Tuesday, January 5, 2010

Pessimism, Nihilism, Dualism, and Hope

Just within a day or two last week I encountered the words pessimism, nihilism, and dualism applied to old Gnosticism by two authors—Henry Corbin and Hans Jonas. Jonas also applied the words to existentialism. Corbin was inspired by Heidegger’s phenomenological approach. He studied Heidegger for a while but went beyond that philosopher’s conclusions. Jonas came out of Heidegger’s school directly and also remained an existentialist throughout his life. Jonas’ essay, the concluding chapter of his The Gnostic Religion, makes the point that Gnosticism arose in the same historical circumstances as existentialism, namely a cultural disaster. Gnosticism, as Jonas saw it, was one answer to the collapse of the Graeco-Roman social system, a system based on a faith in a Cosmic Order, thus the belief in coherent relations between parts and the whole, the governed and the ruler. That order was in trouble, and minorities reacted. Existentialism was inspired, if “inspired” is the word to use, by the collapse of religious faith under the onslaught of modern science. I found Corbin’s comments in a presentation on comparative religion reprinted in The Voyage and the Messenger; that book holds a miscellany of his writings. Corbin uses the word pessimism by way of echoing the common characterization of Gnosticism, but then he parenthetically inserts the word dualism as a qualifier; in his view the Gnostic position was only pessimistic about this dispensation, not about Reality taken as a whole.

Dualism, in this context, is a technical term. It refers to systems of thought in which Good and Evil are both active and almost equivalent forces, thus Gnosticism, Manichaeism, and Mazdaism. The Gnostics, most assertively, dismissed the entire cosmos as the product of an incompetent demiurge, hence they were the most pessimistic about this world. As, indeed, the existentialists are too. The Gnostic believed in a very distant sort of God who had no active involvement in this world—and certainly did not create it.

Corbin and Jonas were both men of my father’s generation. Corbin died as a charismatic, almost mystical figure. Jonas went on from his study of Gnosticism to develop an elevated ethical doctrine which, ultimately, is a refined form of existentialism. Reading his later books I felt the cold airs of Stoic endurance—a genuinely sincere conviction, high moral courage, but also the absence of anything that resonated with anything within me—somewhat like watching Carl Sagan’s Cosmos: A Personal Journey, in which we are invited by the displayed emotions and the tone to worship—but to worship what amounts to a lot of suns and nebulae.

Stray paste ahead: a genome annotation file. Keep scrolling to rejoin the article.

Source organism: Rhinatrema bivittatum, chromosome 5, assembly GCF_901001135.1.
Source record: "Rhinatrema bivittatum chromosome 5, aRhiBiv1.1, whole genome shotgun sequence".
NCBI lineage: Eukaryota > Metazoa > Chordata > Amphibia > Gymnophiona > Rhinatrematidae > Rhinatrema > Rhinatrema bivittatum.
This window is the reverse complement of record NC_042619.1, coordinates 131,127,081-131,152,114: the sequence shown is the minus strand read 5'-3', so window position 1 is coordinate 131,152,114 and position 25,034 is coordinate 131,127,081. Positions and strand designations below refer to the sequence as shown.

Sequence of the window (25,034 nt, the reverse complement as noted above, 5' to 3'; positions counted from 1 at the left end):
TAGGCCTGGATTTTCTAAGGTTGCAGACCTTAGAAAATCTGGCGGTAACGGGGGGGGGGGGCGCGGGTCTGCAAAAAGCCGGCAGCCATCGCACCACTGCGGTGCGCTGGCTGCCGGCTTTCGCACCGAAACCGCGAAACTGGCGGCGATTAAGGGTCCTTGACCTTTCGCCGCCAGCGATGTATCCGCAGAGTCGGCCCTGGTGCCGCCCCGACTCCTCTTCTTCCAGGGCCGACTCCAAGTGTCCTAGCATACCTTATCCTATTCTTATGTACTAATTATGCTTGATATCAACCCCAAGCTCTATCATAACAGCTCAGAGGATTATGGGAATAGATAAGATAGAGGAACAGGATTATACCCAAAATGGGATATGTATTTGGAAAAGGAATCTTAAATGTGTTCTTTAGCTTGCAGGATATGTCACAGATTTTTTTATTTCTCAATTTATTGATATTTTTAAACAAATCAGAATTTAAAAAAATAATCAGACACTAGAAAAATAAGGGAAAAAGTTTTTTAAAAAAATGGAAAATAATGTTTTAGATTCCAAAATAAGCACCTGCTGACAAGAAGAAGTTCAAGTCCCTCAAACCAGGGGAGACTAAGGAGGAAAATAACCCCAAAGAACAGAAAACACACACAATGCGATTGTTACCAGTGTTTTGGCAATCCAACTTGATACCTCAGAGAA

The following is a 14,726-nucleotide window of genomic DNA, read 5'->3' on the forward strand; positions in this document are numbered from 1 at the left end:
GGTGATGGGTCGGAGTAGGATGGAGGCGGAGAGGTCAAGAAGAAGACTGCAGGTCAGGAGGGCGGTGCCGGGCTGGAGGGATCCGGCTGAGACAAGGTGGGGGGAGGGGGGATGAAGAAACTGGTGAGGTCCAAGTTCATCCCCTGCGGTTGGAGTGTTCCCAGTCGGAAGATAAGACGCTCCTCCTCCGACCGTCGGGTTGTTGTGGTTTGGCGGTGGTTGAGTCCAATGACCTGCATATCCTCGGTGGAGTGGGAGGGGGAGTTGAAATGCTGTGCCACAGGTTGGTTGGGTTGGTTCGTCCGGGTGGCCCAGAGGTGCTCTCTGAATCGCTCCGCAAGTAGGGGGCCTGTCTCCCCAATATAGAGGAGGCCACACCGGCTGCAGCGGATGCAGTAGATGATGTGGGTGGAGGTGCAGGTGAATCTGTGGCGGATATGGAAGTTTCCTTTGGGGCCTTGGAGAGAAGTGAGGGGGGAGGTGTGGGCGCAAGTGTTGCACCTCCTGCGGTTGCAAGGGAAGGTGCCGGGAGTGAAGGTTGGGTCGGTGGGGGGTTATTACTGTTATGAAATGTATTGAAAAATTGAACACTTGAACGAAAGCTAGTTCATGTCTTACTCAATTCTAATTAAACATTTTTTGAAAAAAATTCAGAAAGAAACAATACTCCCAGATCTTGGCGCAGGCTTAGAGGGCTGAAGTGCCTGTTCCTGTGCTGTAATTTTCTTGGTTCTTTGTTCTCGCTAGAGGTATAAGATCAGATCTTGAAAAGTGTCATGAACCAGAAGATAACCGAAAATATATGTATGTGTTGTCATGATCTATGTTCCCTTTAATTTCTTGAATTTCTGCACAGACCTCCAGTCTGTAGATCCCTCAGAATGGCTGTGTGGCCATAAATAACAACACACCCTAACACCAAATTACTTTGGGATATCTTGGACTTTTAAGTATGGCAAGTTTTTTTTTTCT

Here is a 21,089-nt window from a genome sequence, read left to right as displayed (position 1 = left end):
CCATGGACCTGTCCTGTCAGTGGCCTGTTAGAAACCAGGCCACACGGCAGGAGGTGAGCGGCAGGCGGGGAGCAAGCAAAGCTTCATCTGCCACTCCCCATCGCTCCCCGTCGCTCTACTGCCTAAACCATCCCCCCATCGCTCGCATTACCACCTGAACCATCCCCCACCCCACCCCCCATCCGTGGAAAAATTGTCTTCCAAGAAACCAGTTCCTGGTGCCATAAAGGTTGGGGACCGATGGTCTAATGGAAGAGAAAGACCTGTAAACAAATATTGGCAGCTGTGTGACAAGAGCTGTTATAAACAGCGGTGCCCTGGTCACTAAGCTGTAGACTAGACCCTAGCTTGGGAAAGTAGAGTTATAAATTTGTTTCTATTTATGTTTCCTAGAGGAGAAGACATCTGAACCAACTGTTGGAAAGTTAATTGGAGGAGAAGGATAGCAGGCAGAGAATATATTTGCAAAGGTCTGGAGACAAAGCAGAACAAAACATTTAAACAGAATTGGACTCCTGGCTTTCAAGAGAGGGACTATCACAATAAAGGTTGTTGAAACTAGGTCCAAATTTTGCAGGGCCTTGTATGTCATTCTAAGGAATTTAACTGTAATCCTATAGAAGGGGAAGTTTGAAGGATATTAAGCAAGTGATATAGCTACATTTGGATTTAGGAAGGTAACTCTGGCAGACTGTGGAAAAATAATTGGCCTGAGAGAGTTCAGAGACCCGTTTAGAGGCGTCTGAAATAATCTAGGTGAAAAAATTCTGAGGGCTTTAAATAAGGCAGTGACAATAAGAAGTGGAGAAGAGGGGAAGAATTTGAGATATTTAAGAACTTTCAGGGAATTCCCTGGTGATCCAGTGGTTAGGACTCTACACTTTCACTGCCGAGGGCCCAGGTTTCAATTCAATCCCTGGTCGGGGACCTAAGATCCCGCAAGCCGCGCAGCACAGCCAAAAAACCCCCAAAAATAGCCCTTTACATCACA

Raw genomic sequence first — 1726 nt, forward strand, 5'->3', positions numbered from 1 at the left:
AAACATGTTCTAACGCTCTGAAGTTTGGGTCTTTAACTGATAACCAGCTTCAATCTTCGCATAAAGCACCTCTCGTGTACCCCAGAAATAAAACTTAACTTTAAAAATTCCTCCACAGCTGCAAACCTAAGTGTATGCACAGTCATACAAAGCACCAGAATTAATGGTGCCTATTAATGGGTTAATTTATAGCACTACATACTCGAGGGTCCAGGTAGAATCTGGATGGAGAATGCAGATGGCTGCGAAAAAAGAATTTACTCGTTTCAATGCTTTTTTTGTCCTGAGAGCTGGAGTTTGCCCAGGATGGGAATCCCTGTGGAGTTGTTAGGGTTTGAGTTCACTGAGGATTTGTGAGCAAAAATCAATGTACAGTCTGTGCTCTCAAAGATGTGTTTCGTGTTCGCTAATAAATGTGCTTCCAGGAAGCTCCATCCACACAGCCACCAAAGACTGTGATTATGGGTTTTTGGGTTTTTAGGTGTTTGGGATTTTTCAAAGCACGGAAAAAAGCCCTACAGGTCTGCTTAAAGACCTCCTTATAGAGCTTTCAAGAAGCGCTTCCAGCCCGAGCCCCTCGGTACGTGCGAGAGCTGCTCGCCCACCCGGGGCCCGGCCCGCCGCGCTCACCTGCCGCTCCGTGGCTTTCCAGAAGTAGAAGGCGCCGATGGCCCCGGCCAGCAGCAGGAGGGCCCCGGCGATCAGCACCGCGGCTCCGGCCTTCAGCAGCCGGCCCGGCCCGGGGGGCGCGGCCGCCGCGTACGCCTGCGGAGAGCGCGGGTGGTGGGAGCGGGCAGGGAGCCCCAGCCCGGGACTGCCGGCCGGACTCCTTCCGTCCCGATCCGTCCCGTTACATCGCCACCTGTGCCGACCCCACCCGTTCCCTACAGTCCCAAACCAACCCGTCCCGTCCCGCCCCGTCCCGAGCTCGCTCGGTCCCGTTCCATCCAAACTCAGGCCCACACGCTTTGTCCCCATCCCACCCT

Interesting times I’ve lived in. Thinking about this, it occurred to me that our times have not yet genuinely felt the pessimism (dualism—as Corbin might remark in parentheses) that the Gnostics felt. Why? The answer is wealth. In our culture throughout the last century and continuing to this day, the social order has not yet begun to show its cracks as deeply as it did in the days of ancient Greek and Rome. Hence existentialism was/is a minority reaction to a change in culture on the part of those inclined to embrace the spirit of the times while, at the same time, sensitive to what it portends. Progressivism is the modern expression of hope. The real pessimism-dualism will appear when the infrastructure of modern life begins to manifest our one-sided emphasis on the material in more obvious ways. And that is still in the future unless—as in the case of Henry Corbin—we make the transition to a more comprehensive understanding of reality before the old one really begins to fall apart.


  1. I always assumed that gnosticism could not accept the notion of an imperfect world being created by a spiritual entity that is supposed to embody perfection. The demiurge--the force of evil--was a necessary gnostic creation as the creator of the world, which, to the gnostics is material and therefore evil.

    Existentialism, at least the existentialism of Camus and Sartre, was more of a reaction to the static notion that all humans could be homogenized into a monolithic essence, which, in Christian theological terms is the soul.

    The existentialists focused very clearly on the uniqueness and evolving nature of humans whose final essence would not be determined until the full balance sheet of our lives is completed.

    A truly existential moment is our very own unique, internalized moment devoid of what is supposed to happen or an ideal of what others think should happen or who we should be as opposed to who we authentically are.

  2. A symphathetic modern take on Gnosticism could certainly be phrased as you phrase yours, especially if held by a person who, like us, was brought up in the big C. But the Gnostics, it seems to me, were less moved by philosophical considerations and more by revulsion at their world. No doubt there were Gnostics who would have put it like that, but then they would have been a minority among their own.

    You speak of a human nature "whose final essence would not be determined until the full balance of our lives is completed." If we stick with Sartre, anyway, when that balance is completed, there is no one there to determine anything. I find genuine value in the phenomenological approach of existentialism. I've written on subject on my "nobody reads it" site, Borderzone.

    Thanks for your interesting comments to one of those posts of mine that rarely get comments.